What does the real estate sector expect from Union Budget 2021?

There are many expectations that the real estate developers and real estate buyers have laid out to the government for a long time now. But the pandemic has just made it a lot more urgent and pressing.

January 31, 2021 12:25 IST | India Infoline News Service
The one sector that has borne the brunt of the COVID-19 pandemic is the real estate sector. Work-from-home or WFH has hit the demand for office space and income uncertainty has hit demand for homes. In addition, most builders are crunched for funds and the social distancing norms and tough labour conditions have only made things worse. Obviously, the one sector that is really expecting the Finance Minister to wield the magic wand is the Realty sector. Let us look at some key expectations of the realty sector.

Major expectations of the realty sector from Budget-21

There are many expectations that the real estate developers and real estate buyers have laid out to the government for a long time now. But the pandemic has just made it a lot more urgent and pressing. After all, realty contributes nearly 8% to the GDP of the Indian economy and has great multiplier effect on GDP, consumption and jobs.

• To begin with, there is a need to extend some benefits already offered. The realty sector has already been offered a 6-month moratorium on EMIs as well as restructuring of loans of real estate companies for a fixed period. Considering the current scenario, it is essential to extend this further by at least another one year till normalcy is restored.

• With investors getting wary, there could be an increase in demand for rental property. Currently, in the absence of HRA, the benefits of exemption on rent paid are restricted to Rs5,000 per month. Needless to say, this is grossly inadequate from a pragmatic perspective. There have been calls for hiking this limit from Rs60,000 per year to around Rs200,000 per year to make the exemption more meaningful. This can at least drive the demand for rental properties.

• Scores of projects were already lying incomplete and COVID has only made it worse. The supply side needs to get adequate funds to complete the projects. The SWAMIH initiative is appreciable for stalled projects but that is still too macro in nature and must be extended to last-mile funding also.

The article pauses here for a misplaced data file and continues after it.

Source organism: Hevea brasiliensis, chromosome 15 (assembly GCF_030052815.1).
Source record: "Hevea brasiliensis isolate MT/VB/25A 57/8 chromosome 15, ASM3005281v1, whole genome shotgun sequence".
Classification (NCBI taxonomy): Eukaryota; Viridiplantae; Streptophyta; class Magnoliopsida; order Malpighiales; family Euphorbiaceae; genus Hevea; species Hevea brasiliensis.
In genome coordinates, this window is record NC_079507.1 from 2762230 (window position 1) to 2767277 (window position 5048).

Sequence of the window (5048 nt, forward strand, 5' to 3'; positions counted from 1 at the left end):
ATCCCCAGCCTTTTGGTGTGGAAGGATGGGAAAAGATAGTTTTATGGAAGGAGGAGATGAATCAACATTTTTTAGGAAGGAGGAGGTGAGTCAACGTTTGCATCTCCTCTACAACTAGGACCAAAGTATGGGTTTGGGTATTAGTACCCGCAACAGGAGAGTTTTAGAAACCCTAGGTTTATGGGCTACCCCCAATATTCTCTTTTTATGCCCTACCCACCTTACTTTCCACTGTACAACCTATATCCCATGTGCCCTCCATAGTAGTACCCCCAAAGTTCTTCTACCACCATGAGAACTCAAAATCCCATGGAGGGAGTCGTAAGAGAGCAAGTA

• Of course, tax incentives can also work and can work effectively. Currently, the limits on interest on home loans are limited to Rs2 lakhs per year under Section 24 of the Income Tax Act. To be meaningful, considering the current property prices, the ideal road ahead is to enhance this limit to at least Rs5 lakhs so that people can really benefit by going for an apartment on loan. Secondly, the idea of including principal on home loan under Section 80C, does not really make sense. Instead, the total exemption limit can be kept at Rs5 lakhs and principal amount can be included under Section 24 itself.

• Let us turn to the all important aspect of GST for properties under construction, which is a major bone of contention and a cost enhancer. Currently GST for properties under construction is charged at the rate of (a) 5% minus ITC benefit for premium homes valued at more than Rs45 lakhs and (b) 1% for affordable homes of value less than Rs45 lakhs. GST cut is likely to be a big boost for housing demand. This will also address the problem of inadequate buyers to a large extent. In addition, the real estate sector also wants that the input tax credit or ITC for purchase of goods and services for commercial leasing or rental activities.

• Real estate is the second largest job creating sector in the country after the retail sector. That makes it critical to any growth plans and real estate demand also has a strong multiplier impact on growth. Most developers are looking at a package of special incentives which may be temporary but can boost demand in the short to medium term.

• The real estate sector has also been suggesting that the definition of affordable housing is too narrow. Defining those properties above Rs45 lakhs as premium properties is inconsistent with home prices. This limit must be enhanced to Rs1cr. Additionally, the space limit for affordable housing of 60 SQM in metropolitan cities and 90 SQM in non-metropolitan areas can be done away with.

• The industry has also demanded that the deadline for the Pradhan Mantri Awas Yojana or the PMAY credit subsidy scheme for the medium income group category be extended beyond the expiry date of March 2021. In addition, at a more fundamental level, realty players also want that real estate be classified as infrastructure sector and be exempted from section 194N of the Income Tax Act, 1961 for at least 5 years to address the big cash flow challenge.

If there is one sector that is really looking at the budget for some big bang benefits it is the real estate sector. Considering its criticality in growth and jobs, it is hoped that the finance minister will not disappoint this segment.

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